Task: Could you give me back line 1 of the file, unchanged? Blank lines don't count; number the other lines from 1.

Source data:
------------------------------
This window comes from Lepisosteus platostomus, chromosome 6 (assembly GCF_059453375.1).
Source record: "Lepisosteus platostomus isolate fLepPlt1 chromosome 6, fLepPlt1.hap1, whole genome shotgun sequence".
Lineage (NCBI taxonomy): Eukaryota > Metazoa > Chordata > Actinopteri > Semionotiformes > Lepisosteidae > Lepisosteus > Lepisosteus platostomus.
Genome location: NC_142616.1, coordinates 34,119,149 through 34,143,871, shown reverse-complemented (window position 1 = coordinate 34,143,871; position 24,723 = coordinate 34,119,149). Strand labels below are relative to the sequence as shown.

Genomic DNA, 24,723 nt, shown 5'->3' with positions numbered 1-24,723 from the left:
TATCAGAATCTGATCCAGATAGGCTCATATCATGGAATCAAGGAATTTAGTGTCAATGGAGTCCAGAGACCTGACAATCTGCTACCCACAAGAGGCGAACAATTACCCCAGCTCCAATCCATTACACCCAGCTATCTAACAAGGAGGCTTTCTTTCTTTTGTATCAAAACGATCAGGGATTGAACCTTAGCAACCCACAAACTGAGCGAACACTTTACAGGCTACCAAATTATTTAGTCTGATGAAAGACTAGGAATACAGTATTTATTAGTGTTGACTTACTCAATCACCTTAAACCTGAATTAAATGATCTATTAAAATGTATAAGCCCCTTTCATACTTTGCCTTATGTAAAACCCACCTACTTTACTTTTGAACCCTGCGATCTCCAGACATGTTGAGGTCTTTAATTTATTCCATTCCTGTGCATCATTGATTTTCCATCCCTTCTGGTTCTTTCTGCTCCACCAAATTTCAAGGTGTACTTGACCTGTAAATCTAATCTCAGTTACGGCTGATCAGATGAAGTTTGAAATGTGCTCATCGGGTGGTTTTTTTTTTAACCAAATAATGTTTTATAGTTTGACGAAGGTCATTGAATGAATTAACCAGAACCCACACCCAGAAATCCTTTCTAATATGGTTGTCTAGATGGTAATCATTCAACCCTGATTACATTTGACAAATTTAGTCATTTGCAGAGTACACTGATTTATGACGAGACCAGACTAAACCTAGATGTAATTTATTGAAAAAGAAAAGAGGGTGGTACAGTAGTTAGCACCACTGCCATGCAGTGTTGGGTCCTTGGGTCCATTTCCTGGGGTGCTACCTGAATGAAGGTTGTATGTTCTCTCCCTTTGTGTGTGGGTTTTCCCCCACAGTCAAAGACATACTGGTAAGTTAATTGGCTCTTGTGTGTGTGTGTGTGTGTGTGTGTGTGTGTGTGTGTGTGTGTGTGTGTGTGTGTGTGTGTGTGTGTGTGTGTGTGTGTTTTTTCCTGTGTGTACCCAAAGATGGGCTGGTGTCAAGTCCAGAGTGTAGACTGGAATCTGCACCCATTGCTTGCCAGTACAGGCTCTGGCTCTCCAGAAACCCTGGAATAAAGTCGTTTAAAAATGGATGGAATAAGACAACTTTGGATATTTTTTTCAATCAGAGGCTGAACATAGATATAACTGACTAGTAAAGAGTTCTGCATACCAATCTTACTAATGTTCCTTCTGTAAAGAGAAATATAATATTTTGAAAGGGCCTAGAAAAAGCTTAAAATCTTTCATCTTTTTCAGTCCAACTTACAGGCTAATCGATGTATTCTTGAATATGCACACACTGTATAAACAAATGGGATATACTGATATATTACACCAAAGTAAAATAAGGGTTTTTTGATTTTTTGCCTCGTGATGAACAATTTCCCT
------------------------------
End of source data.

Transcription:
This window comes from Lepisosteus platostomus, chromosome 6 (assembly GCF_059453375.1).